Respondent also contends that the trial court erred in certain provisions of the child-support order. He initially argues that the court erred in finding that he was in arrears in the amount of *377.50 on a support order previously entered.
*316On May 19, 1977, the trial court ordered respondent to pay for the support of the parties’ three children. Although the oldest child had attained his majority, the court found him to be a dependent. On October 1, 1977, the new act provided that support for a child who had attained majority was permitted only if the child was mentally or physically disabled. (Ill. Rev. Stat. 1977, ch. 40, par. 513.) On November 4, 1977, respondent filed a petition requesting that, since the oldest child was an adult and not disabled, the amount of support ordered on May 19,1977, be reduced by one-third. On June 14, 1978, the trial court reduced monthly child support, but also ordered respondent to pay the entire support accruing through January 1978, a total of *377.50. The trial court improperly determined that there was an arrearage in the support due from November 1977 through January 1978, in connection with support for the oldest child. Although there was some testimony regarding the oldest child’s return home and of his incapacity, there was no finding that the child was disabled. The court, therefore, under the Act, improperly ordered further support for the child who had attained his majority. The court recognized this factor as to future payments, but incorrectly held that there was an arrearage of *377.50.
We find no merit in respondent’s contention that the trial court erred in requiring him to pay future extraordinary medical expenses and hospitalization insurance premiums for the minor children. The court had before it the financial position and particularly the net income of both parties, and there was no impropriety in determining that the minor children’s extraordinary medical expenses and hospitalization premiums should be borne solely by respondent.
Respondent finally contends that the trial court erred in determining his interest in the marital residence. Respondent maintains that it was improper for the trial court not to make specific findings of fact regarding the fair market value of the residence and that the court’s award to him of a *17,000 interest was inadequate.
The trial court, in distributing marital property, does not have to make specific findings of fact as to the value of each item in dispute. It is not always necessary that the facts on which an order is based be set out. (Jones v. Jones (1964), 48 Ill. App. 2d 232, 198 N.E.2d 195; see also Glassman v. Glassman (1971), 133 Ill. App. 2d 608, 273 N.E.2d 252 (abstract); Hellrung v. Hellrung (1947), 331 Ill. App. 173, 72 N.E.2d 647 (abstract).) We hold therefore, that the trial court did not commit reversible error in failing to make a specific finding of fact as to the fair market value of the marital residence.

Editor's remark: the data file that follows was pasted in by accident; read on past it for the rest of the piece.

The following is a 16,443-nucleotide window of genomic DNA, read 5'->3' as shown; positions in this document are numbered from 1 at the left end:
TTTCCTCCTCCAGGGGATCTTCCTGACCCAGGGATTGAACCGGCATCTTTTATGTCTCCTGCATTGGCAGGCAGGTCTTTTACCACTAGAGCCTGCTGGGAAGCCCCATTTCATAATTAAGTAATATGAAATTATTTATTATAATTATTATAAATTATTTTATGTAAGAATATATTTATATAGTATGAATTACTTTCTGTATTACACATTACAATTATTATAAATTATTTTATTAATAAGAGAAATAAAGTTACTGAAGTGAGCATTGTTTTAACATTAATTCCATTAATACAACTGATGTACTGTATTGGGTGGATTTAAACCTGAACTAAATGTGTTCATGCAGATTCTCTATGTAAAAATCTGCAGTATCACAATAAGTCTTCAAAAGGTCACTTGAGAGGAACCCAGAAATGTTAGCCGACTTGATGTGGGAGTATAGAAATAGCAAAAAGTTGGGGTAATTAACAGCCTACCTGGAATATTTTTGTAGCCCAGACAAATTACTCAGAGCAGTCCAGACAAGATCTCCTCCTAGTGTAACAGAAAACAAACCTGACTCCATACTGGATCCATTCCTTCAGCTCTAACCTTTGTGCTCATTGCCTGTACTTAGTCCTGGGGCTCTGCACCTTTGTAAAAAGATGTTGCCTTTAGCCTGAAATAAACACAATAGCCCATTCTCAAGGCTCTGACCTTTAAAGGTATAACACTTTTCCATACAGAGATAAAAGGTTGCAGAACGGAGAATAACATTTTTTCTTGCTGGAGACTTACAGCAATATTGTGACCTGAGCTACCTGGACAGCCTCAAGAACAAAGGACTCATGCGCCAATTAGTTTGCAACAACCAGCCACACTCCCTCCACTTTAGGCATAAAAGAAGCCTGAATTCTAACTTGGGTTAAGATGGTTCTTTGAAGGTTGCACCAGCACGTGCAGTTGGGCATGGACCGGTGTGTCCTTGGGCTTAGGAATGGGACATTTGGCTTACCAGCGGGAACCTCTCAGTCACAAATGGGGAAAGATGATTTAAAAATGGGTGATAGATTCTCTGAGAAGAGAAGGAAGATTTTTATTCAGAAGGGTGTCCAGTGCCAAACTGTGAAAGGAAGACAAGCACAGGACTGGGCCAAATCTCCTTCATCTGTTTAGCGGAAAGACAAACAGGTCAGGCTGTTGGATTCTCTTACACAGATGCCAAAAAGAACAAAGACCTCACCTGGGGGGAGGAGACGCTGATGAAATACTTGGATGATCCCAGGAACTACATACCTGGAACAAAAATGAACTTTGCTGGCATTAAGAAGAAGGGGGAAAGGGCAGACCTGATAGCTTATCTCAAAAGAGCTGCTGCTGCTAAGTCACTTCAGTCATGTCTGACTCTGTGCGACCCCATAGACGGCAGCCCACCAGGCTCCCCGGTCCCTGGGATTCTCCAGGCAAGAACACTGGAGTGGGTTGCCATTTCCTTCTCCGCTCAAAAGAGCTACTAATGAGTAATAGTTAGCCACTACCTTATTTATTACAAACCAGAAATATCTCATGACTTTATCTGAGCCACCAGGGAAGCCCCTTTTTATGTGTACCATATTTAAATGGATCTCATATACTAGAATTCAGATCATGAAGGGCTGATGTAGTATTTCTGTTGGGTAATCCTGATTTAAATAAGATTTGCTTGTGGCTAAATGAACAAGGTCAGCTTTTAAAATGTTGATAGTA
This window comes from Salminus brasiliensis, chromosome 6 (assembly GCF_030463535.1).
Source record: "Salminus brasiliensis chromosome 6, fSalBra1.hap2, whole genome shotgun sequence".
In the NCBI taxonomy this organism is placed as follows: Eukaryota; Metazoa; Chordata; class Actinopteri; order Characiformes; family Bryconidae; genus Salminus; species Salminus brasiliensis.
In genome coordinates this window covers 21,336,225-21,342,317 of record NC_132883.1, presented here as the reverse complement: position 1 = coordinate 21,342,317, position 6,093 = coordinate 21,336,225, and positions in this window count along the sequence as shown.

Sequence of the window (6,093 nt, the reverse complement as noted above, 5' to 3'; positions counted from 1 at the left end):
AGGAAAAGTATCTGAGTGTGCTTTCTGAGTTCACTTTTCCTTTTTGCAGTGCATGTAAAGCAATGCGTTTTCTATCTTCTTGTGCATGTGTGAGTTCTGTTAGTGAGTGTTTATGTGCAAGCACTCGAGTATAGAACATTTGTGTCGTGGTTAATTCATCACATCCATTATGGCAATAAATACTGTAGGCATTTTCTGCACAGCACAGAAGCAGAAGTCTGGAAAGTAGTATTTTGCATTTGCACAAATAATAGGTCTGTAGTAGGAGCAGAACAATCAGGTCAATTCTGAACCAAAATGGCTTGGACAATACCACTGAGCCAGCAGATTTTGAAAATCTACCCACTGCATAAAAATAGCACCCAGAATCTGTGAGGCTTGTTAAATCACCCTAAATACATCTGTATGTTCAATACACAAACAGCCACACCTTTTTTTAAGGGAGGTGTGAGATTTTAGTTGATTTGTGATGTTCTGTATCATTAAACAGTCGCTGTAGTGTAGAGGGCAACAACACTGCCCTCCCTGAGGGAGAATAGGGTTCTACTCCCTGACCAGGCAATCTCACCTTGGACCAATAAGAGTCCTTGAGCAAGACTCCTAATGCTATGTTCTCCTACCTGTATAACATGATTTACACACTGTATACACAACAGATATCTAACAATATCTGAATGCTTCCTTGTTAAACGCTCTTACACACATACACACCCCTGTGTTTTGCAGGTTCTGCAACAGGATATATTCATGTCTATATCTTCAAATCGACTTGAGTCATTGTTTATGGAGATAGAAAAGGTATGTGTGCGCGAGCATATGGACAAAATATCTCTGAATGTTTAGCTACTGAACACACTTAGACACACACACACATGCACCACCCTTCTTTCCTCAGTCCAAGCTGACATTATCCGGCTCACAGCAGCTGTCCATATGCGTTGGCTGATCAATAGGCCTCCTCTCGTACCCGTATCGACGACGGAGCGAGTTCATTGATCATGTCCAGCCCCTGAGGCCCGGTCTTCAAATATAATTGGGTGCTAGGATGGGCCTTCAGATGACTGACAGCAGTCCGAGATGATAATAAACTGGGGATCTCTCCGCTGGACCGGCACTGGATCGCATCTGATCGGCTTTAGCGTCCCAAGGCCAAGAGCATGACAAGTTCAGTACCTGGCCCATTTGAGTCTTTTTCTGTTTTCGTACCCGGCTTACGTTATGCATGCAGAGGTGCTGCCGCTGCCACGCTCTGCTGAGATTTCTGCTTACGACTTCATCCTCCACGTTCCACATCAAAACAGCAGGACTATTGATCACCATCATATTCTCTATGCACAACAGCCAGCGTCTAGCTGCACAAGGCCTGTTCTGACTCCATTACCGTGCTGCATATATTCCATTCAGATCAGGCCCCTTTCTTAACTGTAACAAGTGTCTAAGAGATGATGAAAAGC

We believe, however, that the trial court erred in awarding respondent a fixed value of *17,000 as his interest in the residence when *317that interest was conditioned upon the happening of one of three future events. Since one of the possible conditions was the youngest child’s attainment of majority, the respondent might not be able to redeem any interest for approximately seven years. While arithmetic equality is not required in the distribution of marital property, it must be distributed by the trial court in just proportions. (Ill. Rev. Stat. 1977, ch. 40, par. 503(c).) It would be manifestly unfair under the facts and circumstances not to allow respondent to acquire an immediate interest. It would also be unfair to petitioner to compel her to sell the marital residence at this time. We believe, rather, that fairness requires respondent to share in any appreciation of his interest in the marital residence. The trial court indicated that respondent’s *17,000 interest represented approximately one-half of the equity in the marital premises. The trial court also recognized that the parties had received *3000 from petitioner’s parents. We hold, therefore, that when the marital residence is sold, rather than *17,000, respondent, after the mortgage is paid, is entitled to a one-half interest in the marital residence. We further hold that respondent’s appreciated one-half interest shall be subject to credits accruing to petitioner for reduction of the mortgage for any capital improvements she makes, and for the *3000 received from her parents.
Accordingly, the judgment of the circuit court of Cook County ordering respondent to pay all future extraordinary medical expenses and hospitalization premiums for the minor children is affirmed; the judgment finding respondent to be in arrearages in child support in the sum of *377.50 is reversed. That part of the order awarding respondent *17,000 interest in the marital residence at the time of sale is reversed and respondent is granted a one-half interest in the premises less the credits accruing to petitioner at the time of the sale.
Affirmed in part; reversed in part.
SIMON, P. J., and RIZZI, J., concur.